Limits...
Granuphilin molecularly docks insulin granules to the fusion machinery.

Gomi H, Mizutani S, Kasai K, Itohara S, Izumi T - J. Cell Biol. (2005)

Bottom Line: The Rab27a effector granuphilin is specifically localized on insulin granules and is involved in their exocytosis.Here we show that the number of insulin granules morphologically docked to the plasma membrane is markedly reduced in granuphilin-deficient beta cells.The enhanced secretion in mutant beta cells is correlated with a decrease in the formation of the fusion-incompetent syntaxin-1a-Munc18-1 complex, with which granuphilin normally interacts.

View Article: PubMed Central - PubMed

Affiliation: Laboratory of Molecular Endocrinology and Metabolism, Institute for Molecular and Cellular Regulation, Gunma University, Gunma 371-8512, Japan.

ABSTRACT
The Rab27a effector granuphilin is specifically localized on insulin granules and is involved in their exocytosis. Here we show that the number of insulin granules morphologically docked to the plasma membrane is markedly reduced in granuphilin-deficient beta cells. Surprisingly, despite the docking defect, the exocytosis of insulin granules in response to a physiological glucose stimulus is significantly augmented, which results in increased glucose tolerance in granuphilin- mice. The enhanced secretion in mutant beta cells is correlated with a decrease in the formation of the fusion-incompetent syntaxin-1a-Munc18-1 complex, with which granuphilin normally interacts. Furthermore, in contrast to wild-type granuphilin, its mutant that is defective in binding to syntaxin-1a fails to restore granule docking or the protein level of syntaxin-1a in granuphilin- beta cells. Thus, granuphilin not only is essential for the docking of insulin granules but simultaneously imposes a fusion constraint on them through an interaction with the syntaxin-1a fusion machinery. These findings provide a novel paradigm for the docking machinery in regulated exocytosis.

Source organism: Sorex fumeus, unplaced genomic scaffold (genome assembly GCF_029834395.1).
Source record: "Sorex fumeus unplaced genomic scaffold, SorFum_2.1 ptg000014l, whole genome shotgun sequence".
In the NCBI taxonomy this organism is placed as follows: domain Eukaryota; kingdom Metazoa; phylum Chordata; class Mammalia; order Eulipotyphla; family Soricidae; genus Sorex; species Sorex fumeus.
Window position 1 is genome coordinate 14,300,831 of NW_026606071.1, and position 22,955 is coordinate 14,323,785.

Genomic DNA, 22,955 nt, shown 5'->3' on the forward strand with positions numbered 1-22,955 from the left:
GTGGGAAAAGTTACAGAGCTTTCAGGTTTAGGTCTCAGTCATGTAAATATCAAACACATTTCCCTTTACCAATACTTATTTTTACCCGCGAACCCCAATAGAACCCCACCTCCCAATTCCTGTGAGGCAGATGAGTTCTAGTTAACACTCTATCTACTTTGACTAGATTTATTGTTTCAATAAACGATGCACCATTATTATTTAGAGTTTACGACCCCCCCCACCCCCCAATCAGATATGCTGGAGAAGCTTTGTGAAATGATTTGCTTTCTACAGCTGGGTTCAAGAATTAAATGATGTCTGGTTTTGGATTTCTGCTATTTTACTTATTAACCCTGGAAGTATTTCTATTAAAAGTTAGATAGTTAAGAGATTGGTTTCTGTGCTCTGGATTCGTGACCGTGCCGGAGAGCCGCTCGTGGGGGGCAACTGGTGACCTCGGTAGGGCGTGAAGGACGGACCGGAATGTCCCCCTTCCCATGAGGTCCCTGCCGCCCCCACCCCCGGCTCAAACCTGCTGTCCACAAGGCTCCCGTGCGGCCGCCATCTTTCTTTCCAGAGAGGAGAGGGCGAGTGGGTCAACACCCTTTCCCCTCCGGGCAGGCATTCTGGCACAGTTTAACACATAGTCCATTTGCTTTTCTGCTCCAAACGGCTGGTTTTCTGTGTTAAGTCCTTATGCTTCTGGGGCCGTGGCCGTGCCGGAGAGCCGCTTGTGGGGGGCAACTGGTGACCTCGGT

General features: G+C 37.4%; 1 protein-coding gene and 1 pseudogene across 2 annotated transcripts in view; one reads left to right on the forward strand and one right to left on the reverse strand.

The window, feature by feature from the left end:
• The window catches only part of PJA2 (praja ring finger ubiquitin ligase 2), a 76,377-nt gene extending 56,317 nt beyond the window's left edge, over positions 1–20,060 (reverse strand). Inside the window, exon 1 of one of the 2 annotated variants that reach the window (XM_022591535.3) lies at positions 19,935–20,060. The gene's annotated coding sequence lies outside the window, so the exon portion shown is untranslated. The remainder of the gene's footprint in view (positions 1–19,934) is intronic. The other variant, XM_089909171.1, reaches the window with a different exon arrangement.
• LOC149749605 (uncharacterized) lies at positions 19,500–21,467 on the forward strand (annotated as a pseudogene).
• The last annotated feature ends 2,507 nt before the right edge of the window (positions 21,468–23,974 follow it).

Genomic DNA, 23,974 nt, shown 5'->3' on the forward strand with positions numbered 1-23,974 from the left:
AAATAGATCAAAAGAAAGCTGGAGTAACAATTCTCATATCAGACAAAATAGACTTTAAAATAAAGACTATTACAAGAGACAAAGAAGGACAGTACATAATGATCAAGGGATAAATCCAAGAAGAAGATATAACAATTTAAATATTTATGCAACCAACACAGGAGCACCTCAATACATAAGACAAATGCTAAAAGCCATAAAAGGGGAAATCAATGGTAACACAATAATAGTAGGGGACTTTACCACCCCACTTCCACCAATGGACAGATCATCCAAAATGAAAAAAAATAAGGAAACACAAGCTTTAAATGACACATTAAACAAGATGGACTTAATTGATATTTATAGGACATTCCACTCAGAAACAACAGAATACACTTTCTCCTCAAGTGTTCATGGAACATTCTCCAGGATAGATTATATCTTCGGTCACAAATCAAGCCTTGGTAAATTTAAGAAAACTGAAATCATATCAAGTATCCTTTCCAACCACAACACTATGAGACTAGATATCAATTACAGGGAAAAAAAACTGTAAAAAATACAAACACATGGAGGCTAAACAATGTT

Show MeSH

Related in: MedlinePlus

Insulin secretion profiles in perifused islets. Islets isolated from age-matched (15- to 20-wk-old) male Grn+/Y (open squares) or Grn−/Y (closed circles) mice were perifused with standard LG (2.8 mM) Krebs-Ringer buffer for 30 min. Thereafter, the collection of each fraction (1 ml/min) was started, and an appropriate secretagogue was applied 10 min after the start. (A) Single stimulation by HG buffer. Islets were perifused with 16.7 mM glucose buffer for 30 min (horizontal black line) followed by 2.8 mM glucose buffer for 20 min (n = 5). (B) Repeated stimulation by 16.7 mM glucose buffer for 20 min (n = 4). (C) Stimulation by graded increase of glucose concentrations (dashed line) from 2.8 to 7.8, 16.7, and 33.4 mM each for 15 min (n = 6). (D–F) Depolarizing stimulation by high K+ buffer containing 20 mM KCl and 105 mM NaCl (D), 30 mM KCl and 95 mM NaCl (E), or 60 mM KCl and 65 mM NaCl (F) for 15 min (n = 5). (G and H) Application of 10 μM forskolin (G; n = 6) or 0.5 μM phorbol-12-myristate-13-acetate (H; n = 9). In the continuous presence of either drug (black and gray lines), islets were stimulated by 16.7 mM glucose buffer for 20 min (black line), with pre- and postincubation stimulation of 2.8 mM glucose buffer for 15 min (gray line). (I) Basal secretion. Data for the secretion at 2.8 mM glucose before the application of secretagogues in panels A–C, G, and H are combined (n = 30). Results are provided as mean ± SEM.
© Copyright Policy
Related In: Results  -  Collection